Friday, September 28, 2018

Thoughts sexual assault and proof

Our judicial system is based around proof; anyone accused is innocent until proven guilty. That burden of proof is high. The idea is that it is better for one hundred guilty persons escape than one innocent person should suffer. This is a very good ideal, and in most cases I am eager to find ways to be more merciful, with a greater eye to restoration and education rather than punishment. But where this ideal of the necessity of proof gets troubling is in crimes which by their very nature are private, are intimate, are difficult to prove.

When I heard that a colleague of mine had raped his exgirlfriend in grad school I thought, “Was she really raped, though? If she were raped, wouldn’t she tell the authorities, and seek justice? Just saying bad things about her ex doesn’t seem like the way to make things right.” It took me a while to listen to what was going on, and learn. What I didn’t know is that she was specifically advised by her therapist not to take the issue to court. She had dated her rapist in the past, and (as the therapist said) there’s not a jury in Virginia that will find him guilty. Even with a rape kit (DNA samples and all), even with photos of her torn flesh, there’s no way to meet the burden of proof. There is still an idea of rape happening in dark alleyways with masked strangers, not trusted friends, romantic partners, or authority figures, and it is hard to combat the cultural story of what rape is, especially when the other person in the court is saying, “that’s not true.” It is very, very hard to convince everyone that the victim is telling the truth and the perpetrator is lying, and so the price of going through the ordeal of seeking justice without hope of justice, was a price too high to pay.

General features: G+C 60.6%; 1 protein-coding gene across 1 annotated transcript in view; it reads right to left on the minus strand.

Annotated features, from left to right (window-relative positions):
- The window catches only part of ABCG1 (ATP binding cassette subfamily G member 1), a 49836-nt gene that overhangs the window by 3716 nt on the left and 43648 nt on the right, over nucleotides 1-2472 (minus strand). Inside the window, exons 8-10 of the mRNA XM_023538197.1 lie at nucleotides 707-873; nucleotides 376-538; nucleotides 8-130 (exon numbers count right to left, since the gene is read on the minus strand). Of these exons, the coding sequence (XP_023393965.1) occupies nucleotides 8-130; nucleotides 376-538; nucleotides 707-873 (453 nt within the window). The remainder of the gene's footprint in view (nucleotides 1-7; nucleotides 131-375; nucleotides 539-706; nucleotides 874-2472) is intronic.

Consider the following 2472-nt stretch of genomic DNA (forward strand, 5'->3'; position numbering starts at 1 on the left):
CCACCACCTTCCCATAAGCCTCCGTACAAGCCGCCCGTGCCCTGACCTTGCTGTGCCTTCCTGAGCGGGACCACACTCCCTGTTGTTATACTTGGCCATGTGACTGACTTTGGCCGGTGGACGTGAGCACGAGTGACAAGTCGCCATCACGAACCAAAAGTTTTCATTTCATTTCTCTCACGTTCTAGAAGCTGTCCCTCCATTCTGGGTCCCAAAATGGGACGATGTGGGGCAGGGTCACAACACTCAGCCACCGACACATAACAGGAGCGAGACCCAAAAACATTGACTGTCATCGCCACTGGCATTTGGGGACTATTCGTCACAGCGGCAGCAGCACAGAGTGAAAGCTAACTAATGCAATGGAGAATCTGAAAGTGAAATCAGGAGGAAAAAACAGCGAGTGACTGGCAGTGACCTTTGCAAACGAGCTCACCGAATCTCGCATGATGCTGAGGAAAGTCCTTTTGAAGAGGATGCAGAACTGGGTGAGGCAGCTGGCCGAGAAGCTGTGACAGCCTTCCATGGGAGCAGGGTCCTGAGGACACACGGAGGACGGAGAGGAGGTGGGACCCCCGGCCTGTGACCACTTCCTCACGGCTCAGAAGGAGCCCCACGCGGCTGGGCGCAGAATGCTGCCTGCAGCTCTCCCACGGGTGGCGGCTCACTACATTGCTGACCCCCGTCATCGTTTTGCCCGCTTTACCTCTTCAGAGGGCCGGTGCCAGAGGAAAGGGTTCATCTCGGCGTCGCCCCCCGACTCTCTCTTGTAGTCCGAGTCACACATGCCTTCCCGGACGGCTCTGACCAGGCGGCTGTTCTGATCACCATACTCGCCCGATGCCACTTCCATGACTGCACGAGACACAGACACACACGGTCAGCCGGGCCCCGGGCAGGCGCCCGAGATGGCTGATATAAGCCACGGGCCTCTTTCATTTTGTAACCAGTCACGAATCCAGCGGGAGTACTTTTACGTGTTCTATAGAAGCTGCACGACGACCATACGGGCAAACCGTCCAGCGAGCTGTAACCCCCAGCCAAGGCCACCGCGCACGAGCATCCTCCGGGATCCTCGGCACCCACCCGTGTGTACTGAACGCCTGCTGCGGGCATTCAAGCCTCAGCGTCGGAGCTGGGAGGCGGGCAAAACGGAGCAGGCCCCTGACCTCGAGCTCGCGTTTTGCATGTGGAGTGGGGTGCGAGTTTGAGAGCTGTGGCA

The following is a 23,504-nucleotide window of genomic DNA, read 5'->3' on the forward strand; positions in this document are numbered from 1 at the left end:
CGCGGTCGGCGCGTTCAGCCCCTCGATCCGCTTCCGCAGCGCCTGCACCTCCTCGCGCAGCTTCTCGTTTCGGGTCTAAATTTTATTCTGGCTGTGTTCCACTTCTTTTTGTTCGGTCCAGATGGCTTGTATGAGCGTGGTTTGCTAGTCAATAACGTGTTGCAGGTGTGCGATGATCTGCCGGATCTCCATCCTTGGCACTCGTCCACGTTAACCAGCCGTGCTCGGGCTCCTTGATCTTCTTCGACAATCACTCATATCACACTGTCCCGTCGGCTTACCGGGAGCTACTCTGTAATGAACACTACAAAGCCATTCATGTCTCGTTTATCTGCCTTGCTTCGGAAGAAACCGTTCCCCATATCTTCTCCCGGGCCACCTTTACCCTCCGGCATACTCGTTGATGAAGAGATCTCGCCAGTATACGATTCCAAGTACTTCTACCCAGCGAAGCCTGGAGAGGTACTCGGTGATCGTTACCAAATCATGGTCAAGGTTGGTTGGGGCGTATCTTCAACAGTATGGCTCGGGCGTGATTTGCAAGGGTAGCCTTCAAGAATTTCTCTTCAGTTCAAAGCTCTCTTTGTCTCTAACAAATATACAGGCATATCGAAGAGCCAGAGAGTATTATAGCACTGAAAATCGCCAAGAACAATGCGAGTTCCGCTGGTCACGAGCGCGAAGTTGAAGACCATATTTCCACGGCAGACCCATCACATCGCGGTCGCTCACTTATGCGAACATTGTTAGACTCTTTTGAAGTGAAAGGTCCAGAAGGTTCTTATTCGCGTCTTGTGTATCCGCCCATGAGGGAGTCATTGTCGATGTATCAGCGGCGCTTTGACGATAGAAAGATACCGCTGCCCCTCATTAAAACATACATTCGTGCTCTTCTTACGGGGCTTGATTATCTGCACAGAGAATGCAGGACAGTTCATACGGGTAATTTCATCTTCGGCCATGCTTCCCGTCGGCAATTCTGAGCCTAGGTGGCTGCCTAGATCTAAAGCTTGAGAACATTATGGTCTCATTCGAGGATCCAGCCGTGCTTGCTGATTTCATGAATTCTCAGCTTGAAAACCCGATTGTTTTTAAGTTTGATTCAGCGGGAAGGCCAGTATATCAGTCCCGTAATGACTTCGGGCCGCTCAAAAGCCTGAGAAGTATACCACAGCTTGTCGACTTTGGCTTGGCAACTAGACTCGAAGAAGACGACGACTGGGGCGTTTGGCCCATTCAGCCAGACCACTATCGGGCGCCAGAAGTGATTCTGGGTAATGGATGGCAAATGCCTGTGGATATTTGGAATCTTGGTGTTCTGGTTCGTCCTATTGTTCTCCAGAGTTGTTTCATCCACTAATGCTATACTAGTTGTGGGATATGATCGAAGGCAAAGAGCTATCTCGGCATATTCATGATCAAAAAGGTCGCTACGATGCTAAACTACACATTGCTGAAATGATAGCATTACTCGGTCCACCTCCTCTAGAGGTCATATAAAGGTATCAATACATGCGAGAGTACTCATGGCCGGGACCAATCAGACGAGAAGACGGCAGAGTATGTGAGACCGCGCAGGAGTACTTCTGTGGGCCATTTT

Since then I’ve heard many, many of my friends and acquaintances’ stories of sexual abuse, assault and rape. I hesitate to add my voice to the mix, because my own experiences as the recipient of sexual harassment or touch I didn’t consent to seem pretty minor compared to those of many of the women (and men) around me. But I’ve been listening. And I’ve been thinking. And I worry that our ideal of the burden of proof is bringing about the opposite of its intention. Perhaps it is appropriate for crimes like robbery, or any nonviolent crime, but if we put the burden of proof so high on cases of rape? It’s no wonder people don’t report, or don’t until there is so much at stake that it’s worth the cost. Because if we fill in the characters of the actual situation many in our country face today, the proverb could be: better 100 rapists rape innocents without legal consequences, than one innocent lose their freedom without cause. And I know, it’s not only men doing the raping, and it’s not only women getting raped, but a system that rewards aggression and stifles those who stand up for themselves seems like a system that needs changing.

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